And there are no more obsessive food thoughts and pain (physical and emotional) from overeating. Not in the same sense as before anyway. Because you know how to approach these situations when they do happen…with curiosity and compassion for yourself. You deserve to be loved.
When you know what you value, and you know what works best for you, the acts of tuning in to your body about what you enjoy eating and when and how much becomes a part of you.
“I’m too emotional” often feels like a justified excuse
I get this too. Emotions send us spiraling and keep us stuck in places we can’t see our way out of. They make it hard to focus. And for some who struggle with anxiety, depression, and other mental health diagnosis, this very much may be a great excuse. But I want to challenge you to do what your doctors and therapists have suggested so you don’t stay in this place.
I want to challenge every to flip this thought. I challenge you to believe that mindfulness, meditation, journaling, and intuitive eating are your way out of this emotional holding pattern.
When I work with clients on emotional eating, we work through a series of questions designed to uncover what’s at the root of their emotions. You must do this work to resolve any emotionally triggered eating habits.
And this work always involves learning more about yourself. I don’t know any better way for you to learn about yourself than to spend time thinking and sorting through your thoughts and feelings. Journaling, meditating, and mindfulness approaches all offer the opportunity to do this.
So it goes back to your priorities.
My son, when he was in about the second grade, came home from school one day and asked me the question, “Would you rather live for a hundred more years and never eat another taco or eat all the tacos you want and live alone on an island the rest of your life?” I remember being a bit startled by the question (as I think many people would), but I also remember how it made me stop and think and reflect on myself and my priorities.
So, I ask of you, would you rather work through your challenges of getting started with journaling and meditation despite your emotions with the hope of resolving your emotional eating, or would you prefer to continue eating emotionally and not have to work through those struggles?
Would you rather be bound by someone else’s rules about what you can and cannot eat for the rest of your life, feeling guilt and shame when you break those rules (yes, while possibly having the thin body size you’ve been taught you’re supposed to have), or would you prefer to eat what and when and how much you want, that helps your body and mind feel well and well cared for (while possibly having a body size that may or may not be what you envisioned, but will be a healthier body because of it)?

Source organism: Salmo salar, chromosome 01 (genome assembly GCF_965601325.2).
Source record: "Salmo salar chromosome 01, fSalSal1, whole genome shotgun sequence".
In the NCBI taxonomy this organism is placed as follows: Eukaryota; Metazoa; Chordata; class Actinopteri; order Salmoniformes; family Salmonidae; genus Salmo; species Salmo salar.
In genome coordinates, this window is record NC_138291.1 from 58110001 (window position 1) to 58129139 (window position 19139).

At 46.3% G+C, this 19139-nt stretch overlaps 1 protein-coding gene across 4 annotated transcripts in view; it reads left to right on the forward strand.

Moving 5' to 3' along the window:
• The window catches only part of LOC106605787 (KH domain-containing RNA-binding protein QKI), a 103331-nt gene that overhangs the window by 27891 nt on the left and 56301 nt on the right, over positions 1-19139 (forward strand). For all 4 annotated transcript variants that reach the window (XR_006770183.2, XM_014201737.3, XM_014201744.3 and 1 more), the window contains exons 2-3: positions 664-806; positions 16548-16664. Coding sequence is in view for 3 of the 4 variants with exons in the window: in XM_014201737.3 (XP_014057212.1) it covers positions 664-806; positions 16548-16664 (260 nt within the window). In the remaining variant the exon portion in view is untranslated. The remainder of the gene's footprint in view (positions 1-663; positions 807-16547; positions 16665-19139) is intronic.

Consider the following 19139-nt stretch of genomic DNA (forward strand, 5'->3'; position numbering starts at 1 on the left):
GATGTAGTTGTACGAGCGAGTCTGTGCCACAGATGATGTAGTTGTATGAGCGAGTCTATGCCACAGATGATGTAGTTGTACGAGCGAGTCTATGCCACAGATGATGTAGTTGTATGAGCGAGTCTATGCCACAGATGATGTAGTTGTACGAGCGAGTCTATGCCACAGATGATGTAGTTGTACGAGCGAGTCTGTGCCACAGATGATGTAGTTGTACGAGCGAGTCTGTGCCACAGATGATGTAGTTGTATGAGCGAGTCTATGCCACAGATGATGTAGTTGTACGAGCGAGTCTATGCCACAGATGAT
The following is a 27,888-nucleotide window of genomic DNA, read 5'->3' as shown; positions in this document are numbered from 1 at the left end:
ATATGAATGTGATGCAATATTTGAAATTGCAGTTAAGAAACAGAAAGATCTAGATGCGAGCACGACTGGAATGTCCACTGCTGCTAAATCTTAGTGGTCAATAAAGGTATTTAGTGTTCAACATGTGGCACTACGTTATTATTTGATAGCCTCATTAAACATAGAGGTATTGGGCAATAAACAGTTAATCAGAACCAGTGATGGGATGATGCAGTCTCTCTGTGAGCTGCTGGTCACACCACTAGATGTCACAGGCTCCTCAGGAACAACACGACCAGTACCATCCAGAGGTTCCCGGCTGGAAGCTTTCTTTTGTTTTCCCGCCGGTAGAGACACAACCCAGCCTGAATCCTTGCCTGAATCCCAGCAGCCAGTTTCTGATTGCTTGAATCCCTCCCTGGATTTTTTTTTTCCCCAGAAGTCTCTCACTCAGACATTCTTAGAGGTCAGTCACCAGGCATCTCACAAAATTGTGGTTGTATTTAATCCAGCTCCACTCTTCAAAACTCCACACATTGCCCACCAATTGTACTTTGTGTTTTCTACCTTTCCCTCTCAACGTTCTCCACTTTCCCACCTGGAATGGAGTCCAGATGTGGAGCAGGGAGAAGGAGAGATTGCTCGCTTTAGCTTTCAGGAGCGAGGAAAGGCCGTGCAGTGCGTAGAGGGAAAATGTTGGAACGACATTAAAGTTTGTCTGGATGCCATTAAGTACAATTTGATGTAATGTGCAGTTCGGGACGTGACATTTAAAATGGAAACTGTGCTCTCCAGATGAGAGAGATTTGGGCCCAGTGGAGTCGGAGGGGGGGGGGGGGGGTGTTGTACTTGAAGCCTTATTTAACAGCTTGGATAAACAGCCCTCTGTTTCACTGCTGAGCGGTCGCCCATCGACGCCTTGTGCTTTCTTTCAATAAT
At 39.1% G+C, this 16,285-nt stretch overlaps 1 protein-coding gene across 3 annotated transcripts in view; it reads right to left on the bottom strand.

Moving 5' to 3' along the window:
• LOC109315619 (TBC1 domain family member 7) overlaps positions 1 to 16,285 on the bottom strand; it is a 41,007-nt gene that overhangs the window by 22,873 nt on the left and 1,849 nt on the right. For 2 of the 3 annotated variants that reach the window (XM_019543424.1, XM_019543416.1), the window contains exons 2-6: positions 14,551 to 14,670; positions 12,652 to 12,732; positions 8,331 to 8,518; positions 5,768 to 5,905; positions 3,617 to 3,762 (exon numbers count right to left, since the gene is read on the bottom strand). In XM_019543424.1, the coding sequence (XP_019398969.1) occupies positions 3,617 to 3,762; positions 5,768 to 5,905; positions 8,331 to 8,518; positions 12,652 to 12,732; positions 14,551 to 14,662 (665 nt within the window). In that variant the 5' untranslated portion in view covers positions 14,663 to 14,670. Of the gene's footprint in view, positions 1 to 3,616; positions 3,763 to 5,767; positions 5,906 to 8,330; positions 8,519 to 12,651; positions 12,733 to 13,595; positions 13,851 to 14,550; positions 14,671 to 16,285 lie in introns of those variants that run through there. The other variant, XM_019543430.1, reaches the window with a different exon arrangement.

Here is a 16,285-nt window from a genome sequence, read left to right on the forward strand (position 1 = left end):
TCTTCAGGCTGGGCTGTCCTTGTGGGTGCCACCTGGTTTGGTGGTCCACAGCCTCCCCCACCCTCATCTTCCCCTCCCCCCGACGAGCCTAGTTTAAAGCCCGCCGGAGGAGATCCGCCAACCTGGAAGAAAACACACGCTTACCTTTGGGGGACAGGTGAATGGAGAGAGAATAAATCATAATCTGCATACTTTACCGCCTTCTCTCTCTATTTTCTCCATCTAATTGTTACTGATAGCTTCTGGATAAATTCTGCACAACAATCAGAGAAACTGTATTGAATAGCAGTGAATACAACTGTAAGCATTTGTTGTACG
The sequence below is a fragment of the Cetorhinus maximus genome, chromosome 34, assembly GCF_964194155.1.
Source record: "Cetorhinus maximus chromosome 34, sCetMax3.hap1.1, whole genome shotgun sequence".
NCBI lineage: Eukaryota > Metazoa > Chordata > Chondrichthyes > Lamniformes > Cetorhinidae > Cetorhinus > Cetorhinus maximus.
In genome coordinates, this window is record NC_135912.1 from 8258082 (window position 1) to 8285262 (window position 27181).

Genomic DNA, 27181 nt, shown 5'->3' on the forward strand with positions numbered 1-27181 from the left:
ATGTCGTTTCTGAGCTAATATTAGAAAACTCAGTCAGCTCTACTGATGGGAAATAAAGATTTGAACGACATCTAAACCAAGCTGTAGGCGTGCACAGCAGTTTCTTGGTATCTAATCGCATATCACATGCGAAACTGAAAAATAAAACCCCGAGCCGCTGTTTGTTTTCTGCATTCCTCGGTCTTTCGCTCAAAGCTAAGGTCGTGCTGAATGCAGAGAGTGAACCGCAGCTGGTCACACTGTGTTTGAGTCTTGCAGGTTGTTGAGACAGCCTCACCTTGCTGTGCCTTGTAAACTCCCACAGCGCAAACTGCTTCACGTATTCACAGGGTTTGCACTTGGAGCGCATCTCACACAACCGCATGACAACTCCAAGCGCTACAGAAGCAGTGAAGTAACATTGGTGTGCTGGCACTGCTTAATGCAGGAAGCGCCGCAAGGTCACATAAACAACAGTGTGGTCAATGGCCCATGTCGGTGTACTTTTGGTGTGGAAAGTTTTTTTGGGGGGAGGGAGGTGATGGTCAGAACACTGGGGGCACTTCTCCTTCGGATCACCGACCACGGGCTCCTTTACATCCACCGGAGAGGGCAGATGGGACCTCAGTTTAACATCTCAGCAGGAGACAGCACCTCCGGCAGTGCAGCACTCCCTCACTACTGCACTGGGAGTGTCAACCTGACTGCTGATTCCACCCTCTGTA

“I don’t have enough willpower” is a common way to rationalize not getting started with mindful eating
Willpower shmillpower. This is perhaps the worst and the most common excuse to mindful eating practices I see.
I mean yes, willpower exists, but only in finite amounts and relying on it long term will fail you.
Make sure you read that correctly. The willpower will fail you. NOT the other way around.
You are not failing you. You are simply doing your best. Exhausted sources of willpower will leave you feeling like you CAN’T do something. But none of this is about can or cannot. It’s about want. It’s about choice.
You have the ability to make choices. It’s called free will. Not to be confused with willpower, free will is NOT a finite resource. It is always with you. Doing things like journaling, meditation, and even learning to eat intuitively according to your body signals and mind’s desires is always about free will. Not will power.
So when you make that mindset shift into seeing it as a choice you get to make (and not one you HAVE to make either), does it change things for you?
I know jumping on the intuitive eating wagon and leaning on your internal wisdom for guidance can be scary. Diet culture has taught you your whole life that you don’t know what’s best for you. And now you don’t trust yourself. And it has left you wondering and second guessing what’s truly YOUR voice versus what’s diet culture telling you what to think.
I get it. (Do I sound like a broken record?)
Simple but not easy
Hey…I said the solution would be simple, but I didn’t say it would be easy. Because I want you to be successful, be sure to follow my on Instagram to learn some strategies to specifically help you uncover those diet culture voices telling you you’re too busy, too emotional, too whatever or not enough of the other. It’s all lies and you deserve the truth.